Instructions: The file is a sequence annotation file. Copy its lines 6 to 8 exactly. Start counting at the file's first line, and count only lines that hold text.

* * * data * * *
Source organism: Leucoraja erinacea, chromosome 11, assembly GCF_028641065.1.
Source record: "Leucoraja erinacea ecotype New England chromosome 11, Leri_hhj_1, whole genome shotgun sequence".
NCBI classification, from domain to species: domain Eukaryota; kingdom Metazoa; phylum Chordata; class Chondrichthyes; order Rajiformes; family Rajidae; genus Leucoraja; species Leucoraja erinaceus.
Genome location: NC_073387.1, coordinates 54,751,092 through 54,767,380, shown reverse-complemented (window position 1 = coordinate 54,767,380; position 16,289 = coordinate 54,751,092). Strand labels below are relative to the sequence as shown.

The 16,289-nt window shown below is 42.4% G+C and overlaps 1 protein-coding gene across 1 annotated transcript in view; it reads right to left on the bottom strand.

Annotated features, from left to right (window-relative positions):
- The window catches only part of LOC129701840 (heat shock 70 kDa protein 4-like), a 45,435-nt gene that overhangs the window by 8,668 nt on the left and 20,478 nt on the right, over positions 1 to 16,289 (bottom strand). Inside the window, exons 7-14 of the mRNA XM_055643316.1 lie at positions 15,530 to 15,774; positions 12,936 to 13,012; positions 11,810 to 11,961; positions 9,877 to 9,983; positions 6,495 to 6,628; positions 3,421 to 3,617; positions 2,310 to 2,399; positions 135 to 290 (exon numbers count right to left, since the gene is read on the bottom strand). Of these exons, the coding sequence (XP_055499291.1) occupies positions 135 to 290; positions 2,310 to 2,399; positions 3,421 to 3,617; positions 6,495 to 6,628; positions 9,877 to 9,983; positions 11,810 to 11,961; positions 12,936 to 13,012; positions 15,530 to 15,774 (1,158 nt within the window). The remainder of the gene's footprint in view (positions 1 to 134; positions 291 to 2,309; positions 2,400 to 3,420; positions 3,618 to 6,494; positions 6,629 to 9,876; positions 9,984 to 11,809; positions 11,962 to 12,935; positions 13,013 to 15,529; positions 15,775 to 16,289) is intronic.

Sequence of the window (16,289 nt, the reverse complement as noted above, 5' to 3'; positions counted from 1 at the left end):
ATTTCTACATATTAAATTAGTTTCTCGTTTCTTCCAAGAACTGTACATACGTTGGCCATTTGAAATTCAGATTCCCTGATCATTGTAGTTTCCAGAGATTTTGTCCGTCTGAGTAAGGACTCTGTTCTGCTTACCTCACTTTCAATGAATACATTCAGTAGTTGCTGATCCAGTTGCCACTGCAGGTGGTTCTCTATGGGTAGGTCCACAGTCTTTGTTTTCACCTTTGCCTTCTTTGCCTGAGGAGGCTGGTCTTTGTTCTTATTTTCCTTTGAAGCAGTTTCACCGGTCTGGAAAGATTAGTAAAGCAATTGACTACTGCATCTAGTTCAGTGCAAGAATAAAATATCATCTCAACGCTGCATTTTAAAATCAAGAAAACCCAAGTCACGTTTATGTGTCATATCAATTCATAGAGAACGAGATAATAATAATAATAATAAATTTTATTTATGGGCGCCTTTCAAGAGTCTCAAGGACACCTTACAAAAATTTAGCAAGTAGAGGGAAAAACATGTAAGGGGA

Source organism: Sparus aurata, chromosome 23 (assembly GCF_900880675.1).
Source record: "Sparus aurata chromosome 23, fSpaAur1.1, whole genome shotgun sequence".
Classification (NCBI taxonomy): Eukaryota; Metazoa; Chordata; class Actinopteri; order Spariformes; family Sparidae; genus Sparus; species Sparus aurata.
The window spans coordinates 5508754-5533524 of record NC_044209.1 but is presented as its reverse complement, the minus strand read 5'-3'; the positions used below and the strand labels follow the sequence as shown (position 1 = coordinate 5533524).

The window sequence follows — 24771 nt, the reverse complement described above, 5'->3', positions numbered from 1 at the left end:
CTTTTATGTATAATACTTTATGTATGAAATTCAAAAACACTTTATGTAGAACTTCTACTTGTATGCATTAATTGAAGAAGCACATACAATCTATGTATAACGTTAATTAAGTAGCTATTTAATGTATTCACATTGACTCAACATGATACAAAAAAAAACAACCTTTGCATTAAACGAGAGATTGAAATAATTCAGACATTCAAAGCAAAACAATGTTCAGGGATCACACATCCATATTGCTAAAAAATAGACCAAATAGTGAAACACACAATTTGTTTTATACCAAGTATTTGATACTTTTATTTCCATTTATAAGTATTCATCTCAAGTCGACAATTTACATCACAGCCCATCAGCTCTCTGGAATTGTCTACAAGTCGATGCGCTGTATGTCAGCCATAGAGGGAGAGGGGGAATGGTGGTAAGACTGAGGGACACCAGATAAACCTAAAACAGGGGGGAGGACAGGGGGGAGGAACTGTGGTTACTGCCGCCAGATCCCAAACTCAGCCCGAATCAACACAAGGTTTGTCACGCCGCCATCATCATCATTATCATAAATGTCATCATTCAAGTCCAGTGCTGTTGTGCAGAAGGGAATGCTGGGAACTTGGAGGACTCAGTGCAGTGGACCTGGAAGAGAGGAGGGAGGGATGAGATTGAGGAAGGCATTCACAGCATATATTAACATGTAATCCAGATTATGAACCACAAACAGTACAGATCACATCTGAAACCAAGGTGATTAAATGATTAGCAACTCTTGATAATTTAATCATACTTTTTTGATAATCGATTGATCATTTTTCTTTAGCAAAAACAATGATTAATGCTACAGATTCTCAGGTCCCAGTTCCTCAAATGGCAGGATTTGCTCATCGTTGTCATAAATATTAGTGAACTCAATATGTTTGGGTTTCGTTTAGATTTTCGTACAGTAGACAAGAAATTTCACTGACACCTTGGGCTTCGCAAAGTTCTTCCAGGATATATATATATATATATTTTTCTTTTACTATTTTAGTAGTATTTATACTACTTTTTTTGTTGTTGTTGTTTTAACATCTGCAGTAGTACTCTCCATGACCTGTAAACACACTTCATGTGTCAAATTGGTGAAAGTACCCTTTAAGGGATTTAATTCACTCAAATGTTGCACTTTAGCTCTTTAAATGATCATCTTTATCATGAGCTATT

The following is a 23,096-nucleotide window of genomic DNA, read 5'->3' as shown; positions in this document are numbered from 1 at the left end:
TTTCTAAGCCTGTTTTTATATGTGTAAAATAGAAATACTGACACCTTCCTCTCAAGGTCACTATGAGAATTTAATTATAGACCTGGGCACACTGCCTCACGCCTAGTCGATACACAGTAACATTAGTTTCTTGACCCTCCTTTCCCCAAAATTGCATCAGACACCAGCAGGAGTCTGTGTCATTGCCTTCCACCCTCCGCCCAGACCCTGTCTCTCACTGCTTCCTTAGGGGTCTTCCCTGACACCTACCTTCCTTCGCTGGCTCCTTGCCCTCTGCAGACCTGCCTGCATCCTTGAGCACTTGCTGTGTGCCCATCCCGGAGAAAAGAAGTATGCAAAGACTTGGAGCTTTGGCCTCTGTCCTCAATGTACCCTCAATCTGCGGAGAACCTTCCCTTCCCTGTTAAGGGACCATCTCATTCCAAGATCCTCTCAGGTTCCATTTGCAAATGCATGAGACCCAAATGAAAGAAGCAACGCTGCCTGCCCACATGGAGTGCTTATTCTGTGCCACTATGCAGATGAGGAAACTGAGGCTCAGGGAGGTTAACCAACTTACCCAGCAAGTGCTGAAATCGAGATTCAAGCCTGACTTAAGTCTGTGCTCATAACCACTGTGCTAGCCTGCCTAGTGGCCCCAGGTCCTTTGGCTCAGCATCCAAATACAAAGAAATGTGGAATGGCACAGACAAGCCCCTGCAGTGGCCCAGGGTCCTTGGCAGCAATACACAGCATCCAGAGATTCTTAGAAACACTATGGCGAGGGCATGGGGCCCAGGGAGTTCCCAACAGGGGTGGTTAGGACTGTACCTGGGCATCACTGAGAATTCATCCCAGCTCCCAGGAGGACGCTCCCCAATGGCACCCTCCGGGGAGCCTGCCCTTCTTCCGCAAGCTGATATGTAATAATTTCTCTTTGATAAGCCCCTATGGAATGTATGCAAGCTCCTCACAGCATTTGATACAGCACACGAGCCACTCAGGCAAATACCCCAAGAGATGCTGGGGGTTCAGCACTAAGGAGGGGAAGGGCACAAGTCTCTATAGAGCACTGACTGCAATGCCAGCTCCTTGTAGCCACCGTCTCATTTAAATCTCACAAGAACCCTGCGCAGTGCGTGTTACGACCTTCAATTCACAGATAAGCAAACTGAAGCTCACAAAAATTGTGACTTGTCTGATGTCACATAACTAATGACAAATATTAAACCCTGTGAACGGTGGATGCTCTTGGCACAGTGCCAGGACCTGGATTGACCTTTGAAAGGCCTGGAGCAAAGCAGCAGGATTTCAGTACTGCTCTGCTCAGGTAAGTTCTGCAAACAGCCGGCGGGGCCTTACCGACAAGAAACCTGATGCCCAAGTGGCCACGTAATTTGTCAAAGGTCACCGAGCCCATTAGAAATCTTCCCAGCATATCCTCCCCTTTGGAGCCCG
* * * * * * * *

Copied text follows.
Annotated features, from left to right (window-relative positions):
- The window catches only part of LOC129701840 (heat shock 70 kDa protein 4-like), a 45,435-nt gene that overhangs the window by 8,668 nt on the left and 20,478 nt on the right, over positions 1 to 16,289 (bottom strand). Inside the window, exons 7-14 of the mRNA XM_055643316.1 lie at positions 15,530 to 15,774; positions 12,936 to 13,012; positions 11,810 to 11,961; positions 9,877 to 9,983; positions 6,495 to 6,628; positions 3,421 to 3,617; positions 2,310 to 2,399; positions 135 to 290 (exon numbers count right to left, since the gene is read on the bottom strand). Of these exons, the coding sequence (XP_055499291.1) occupies positions 135 to 290; positions 2,310 to 2,399; positions 3,421 to 3,617; positions 6,495 to 6,628; positions 9,877 to 9,983; positions 11,810 to 11,961; positions 12,936 to 13,012; positions 15,530 to 15,774 (1,158 nt within the window). The remainder of the gene's footprint in view (positions 1 to 134; positions 291 to 2,309; positions 2,400 to 3,420; positions 3,618 to 6,494; positions 6,629 to 9,876; positions 9,984 to 11,809; positions 11,962 to 12,935; positions 13,013 to 15,529; positions 15,775 to 16,289) is intronic.

Sequence of the window (16,289 nt, the reverse complement as noted above, 5' to 3'; positions counted from 1 at the left end):